Breaking and associated brands will be offline for scheduled maintenance Friday Feb. 26 9 PM US EST to Saturday Feb. 27 6 AM EST. We apologize for the inconvenience.


Thank you for sharing!

Your article was successfully shared with the contacts you provided.
The American Bar Association has adopted a model rule that would allow veteran lawyers to apply for permanent admission in any state without taking that state’s bar exam, an opportunity currently unavailable in New Jersey. The ABA House of Delegates considered the rule on Aug. 12 after a spirited debate that included denunciations of the proposal by two New Jersey delegates, Saul Wolfe and Michael Prigoff. The measure passed anyway, 157-150. The rule was part of a package of multijurisdictional-practice resolutions the ABA adopted to help lawyers engage in multistate representations, serve clients of the growing national legal economy and avoid being disciplined for the unauthorized practice of law. Most of the rule changes make cross-border temporary practice easier, and those rules have been widely debated for years before the ABA’s Commission on Multijurisdictional Practice. Wayne Positan, the New Jersey lawyer who chaired the commission, says permanent admission by motion complements the package. Once a lawyer represents out-of-state clients temporarily on certain matters within a field of expertise, the lawyer may want to regularize the representation by gaining admission. It does not make sense for the lawyer to take a bar exam, “like a kid out of law school,” and answer questions outside the field of expertise, says Positan, of Roseland’s Lum, Danzis, Drasco, Positan & Kleinberg. Admission by motion is permitted in about 15 states and New Jersey is not one of them, given the longstanding concern about encroachments from large firms in New York and Philadelphia. Until the late 1980s, lawyers in New Jersey could waive into the New York bar, but that state stopped admitting lawyers on motion from states, like New Jersey, that do not allow waivers themselves. Under the new Model Rule on Admission by Motion, no bar exam would be required of lawyers who hold a degree from one of the 190 or so ABA-accredited law schools and have been engaged in the active practice of law in a state for five of the seven preceding years. States that permit admission by motion “recognize the reality that lawyers who have been admitted to another state’s bar and have practiced actively for a significant period of time without disciplinary sanction are qualified to establish a law practice in the new state,” the MJP Commission said in a report. Requiring passage of a bar exam, the report said, “serves as an unnecessary obstacle.” The New Jersey State Bar Association has been wary of multijurisdictional practice; however, the two New Jersey delegates who spoke at the ABA meeting said they liked the MJP package, except for the admission by motion recommendation. Prigoff, of Englewood’s Lebson, Prigoff & Baker, told the ABA’s House of Delegates he was dismayed that the proposal did not require applicants to have passed the multistate bar exam. He said the rule undermines state regulation of lawyers. While the rule would not necessarily lead to lawyers being admitted all over the country, he said, they would probably seek admission in neighboring states, “thereby reducing particular states’ standards to the lowest common denominator.” Wolfe, a former state Bar president who is in Livingston’s Skoloff & Wolfe, had more dire predictions. “It becomes a national admission ticket,” he told the ABA. “It’s a bad idea. It takes away your state’s power to regulate lawyers.” He also warned that passage in the ABA would add to the persuasiveness of the notion when states’ lawyer regulators consider it. “Don’t fall for the argument it’s just a template and the states can do whatever they want,” he said. The enactment of ABA model rules of practice and professional conduct has traditionally carried great weight with state regulators. With a couple of exceptions — New Jersey’s Rules of Professional Conduct, for example — are identical to the ABA’s model rules. Two state supreme court committees are expected to advise the justices before the end of the year on whether to adopt the MJP proposals. The panels are the Commission on the Rules of Professional Conduct, chaired by retired state Supreme Court Justice Stewart Pollock, and the Ad Hoc Committee on Bar Admissions, chaired by Appellate Division Judge John Wallace Jr. The national Conference of Chief Justices has endorsed the changes, but New Jersey Chief Justice Deborah Poritz has not taken a position on MJP. Positan said in an interview last week that admission by motion does not mean state regulators abdicate their control of the admission process. He notes that the model rule requires passage of a multistate professional responsibility exam, proof of good standing in all jurisdictions where admitted and demonstration of character and fitness. “Saul Wolfe said this is tantamount to a national license,” Positan says. “That’s an argument that is not based on fact.” He adds that “states are free to impose whatever restrictions they choose,” and that could include the bona fide office rule in effect in New Jersey. Just like lawyers admitted by the traditional route, those waived in would have trust accounts, pay into client security funds, perhaps perform mandatory pro bono and take continuing legal education courses, as New York requires, he says. Positan uses his own practice to illustrate why admission on motion is good for lawyers in New Jersey. His concentration is labor and employment law, and if his clients open an operation in another state he wants to represent them. “Clients don’t want to have 10 labor lawyers representing them in 10 different states,” he says. “If I have to tell my clients I can’t do this and you have to hire separate counsel, they’ll go hire one of the big boys in New York.” Positan suggests that if lawyers fear the multijurisdictional-practice rules will increase the influx of out-of-state firms, their worries are probably too late. “If you’re worried about them eating your lunch, they already ate it,” he says. “You can’t hide under a layer of exclusion and think that over a period of time you’re going to prevail in competition. They are here en masse. What can you do to stop them? They are already here.” The key for medium-sized firms, he suggests, is to represent homegrown companies and closely held corporations and take advantage of MJP rules to represent them in other states.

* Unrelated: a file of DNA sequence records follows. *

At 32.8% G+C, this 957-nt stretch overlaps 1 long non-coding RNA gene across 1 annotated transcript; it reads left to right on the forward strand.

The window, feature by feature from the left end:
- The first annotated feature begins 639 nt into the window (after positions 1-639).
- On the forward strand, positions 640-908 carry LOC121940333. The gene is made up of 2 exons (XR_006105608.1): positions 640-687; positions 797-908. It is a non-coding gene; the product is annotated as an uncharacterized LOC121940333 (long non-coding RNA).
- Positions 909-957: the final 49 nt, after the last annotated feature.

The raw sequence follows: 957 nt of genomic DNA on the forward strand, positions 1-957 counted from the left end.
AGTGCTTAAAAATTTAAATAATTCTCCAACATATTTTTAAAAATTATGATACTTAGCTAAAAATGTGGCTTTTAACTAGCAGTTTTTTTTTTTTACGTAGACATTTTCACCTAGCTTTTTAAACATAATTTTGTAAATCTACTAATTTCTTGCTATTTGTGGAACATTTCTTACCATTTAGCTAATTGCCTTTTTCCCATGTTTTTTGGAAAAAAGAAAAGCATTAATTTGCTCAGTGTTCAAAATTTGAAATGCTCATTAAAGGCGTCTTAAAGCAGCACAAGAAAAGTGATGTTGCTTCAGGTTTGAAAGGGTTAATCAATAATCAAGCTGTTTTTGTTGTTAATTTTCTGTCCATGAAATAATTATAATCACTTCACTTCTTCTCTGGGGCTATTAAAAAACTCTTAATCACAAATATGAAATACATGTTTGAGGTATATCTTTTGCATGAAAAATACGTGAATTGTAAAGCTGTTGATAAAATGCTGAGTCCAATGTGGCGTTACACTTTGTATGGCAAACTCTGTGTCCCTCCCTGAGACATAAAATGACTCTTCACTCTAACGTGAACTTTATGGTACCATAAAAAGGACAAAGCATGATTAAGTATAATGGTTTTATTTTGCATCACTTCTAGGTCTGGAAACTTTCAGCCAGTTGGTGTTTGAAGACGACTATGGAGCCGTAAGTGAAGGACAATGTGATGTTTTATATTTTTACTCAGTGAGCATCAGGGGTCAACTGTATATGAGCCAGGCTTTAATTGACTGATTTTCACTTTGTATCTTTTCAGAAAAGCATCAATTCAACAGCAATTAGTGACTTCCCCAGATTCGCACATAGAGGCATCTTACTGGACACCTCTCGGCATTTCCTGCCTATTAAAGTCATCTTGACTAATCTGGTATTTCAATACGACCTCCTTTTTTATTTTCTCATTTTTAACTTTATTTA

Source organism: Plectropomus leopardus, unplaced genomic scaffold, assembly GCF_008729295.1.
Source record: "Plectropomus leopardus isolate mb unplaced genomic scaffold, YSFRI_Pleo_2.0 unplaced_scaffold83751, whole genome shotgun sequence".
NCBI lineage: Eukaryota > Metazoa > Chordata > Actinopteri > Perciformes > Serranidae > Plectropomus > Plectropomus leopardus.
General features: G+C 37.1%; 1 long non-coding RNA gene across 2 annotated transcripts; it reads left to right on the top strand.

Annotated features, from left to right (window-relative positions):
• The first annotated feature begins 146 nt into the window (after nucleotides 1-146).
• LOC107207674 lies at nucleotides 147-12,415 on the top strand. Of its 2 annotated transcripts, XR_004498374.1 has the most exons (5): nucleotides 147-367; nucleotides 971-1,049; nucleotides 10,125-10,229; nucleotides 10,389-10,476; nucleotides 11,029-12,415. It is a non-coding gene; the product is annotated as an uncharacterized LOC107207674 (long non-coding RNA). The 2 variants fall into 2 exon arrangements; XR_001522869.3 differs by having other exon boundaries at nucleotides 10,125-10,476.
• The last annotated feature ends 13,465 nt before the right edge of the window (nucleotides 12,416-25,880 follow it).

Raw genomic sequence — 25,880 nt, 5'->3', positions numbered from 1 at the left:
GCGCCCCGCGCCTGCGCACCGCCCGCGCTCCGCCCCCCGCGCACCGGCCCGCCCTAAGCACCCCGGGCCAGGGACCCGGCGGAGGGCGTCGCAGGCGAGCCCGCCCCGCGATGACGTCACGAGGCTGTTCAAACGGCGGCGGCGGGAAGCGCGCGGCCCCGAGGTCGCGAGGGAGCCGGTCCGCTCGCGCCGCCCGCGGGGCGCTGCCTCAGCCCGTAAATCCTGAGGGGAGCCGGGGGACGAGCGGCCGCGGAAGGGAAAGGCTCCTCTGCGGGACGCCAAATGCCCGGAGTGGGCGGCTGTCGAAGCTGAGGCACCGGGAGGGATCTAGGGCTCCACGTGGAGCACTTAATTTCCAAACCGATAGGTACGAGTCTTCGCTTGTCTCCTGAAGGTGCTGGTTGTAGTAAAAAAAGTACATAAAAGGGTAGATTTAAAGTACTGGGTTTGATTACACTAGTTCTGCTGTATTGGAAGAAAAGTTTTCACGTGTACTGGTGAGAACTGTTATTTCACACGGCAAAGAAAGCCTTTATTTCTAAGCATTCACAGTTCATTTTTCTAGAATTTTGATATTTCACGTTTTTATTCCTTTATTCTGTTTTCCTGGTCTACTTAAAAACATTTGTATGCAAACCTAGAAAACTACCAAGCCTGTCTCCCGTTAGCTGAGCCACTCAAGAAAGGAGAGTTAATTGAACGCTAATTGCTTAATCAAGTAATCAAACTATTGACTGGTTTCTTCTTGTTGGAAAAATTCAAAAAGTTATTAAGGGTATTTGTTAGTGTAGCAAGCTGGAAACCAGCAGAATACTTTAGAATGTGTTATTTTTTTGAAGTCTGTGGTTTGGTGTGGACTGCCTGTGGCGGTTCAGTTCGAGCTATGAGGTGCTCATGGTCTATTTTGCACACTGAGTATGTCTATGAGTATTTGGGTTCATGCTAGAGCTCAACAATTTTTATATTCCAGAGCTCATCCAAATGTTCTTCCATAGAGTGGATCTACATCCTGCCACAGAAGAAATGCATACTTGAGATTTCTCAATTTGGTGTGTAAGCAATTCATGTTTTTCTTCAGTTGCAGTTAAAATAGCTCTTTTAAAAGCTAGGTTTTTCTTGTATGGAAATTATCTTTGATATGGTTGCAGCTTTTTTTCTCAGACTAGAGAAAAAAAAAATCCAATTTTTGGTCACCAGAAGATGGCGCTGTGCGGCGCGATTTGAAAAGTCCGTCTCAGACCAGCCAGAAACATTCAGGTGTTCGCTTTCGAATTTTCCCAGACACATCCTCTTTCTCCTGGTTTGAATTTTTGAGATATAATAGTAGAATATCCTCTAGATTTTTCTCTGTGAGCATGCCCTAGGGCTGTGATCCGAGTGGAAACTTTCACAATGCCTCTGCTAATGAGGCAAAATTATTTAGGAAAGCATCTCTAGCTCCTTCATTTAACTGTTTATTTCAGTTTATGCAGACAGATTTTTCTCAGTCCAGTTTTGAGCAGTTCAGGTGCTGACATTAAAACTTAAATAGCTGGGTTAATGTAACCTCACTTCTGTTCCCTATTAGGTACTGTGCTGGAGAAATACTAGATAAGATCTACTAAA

This content has been archived. It is available through our partners, LexisNexis® and Bloomberg Law.

To view this content, please continue to their sites.

Not a Lexis Advance® Subscriber?
Subscribe Now

Not a Bloomberg Law Subscriber?
Subscribe Now

Why am I seeing this?

LexisNexis® and Bloomberg Law are third party online distributors of the broad collection of current and archived versions of ALM's legal news publications. LexisNexis® and Bloomberg Law customers are able to access and use ALM's content, including content from the National Law Journal, The American Lawyer, Legaltech News, The New York Law Journal, and Corporate Counsel, as well as other sources of legal information.

For questions call 1-877-256-2472 or contact us at [email protected]


ALM Legal Publication Newsletters

Sign Up Today and Never Miss Another Story.

As part of your digital membership, you can sign up for an unlimited number of a wide range of complimentary newsletters. Visit your My Account page to make your selections. Get the timely legal news and critical analysis you cannot afford to miss. Tailored just for you. In your inbox. Every day.

Copyright © 2021 ALM Media Properties, LLC. All Rights Reserved.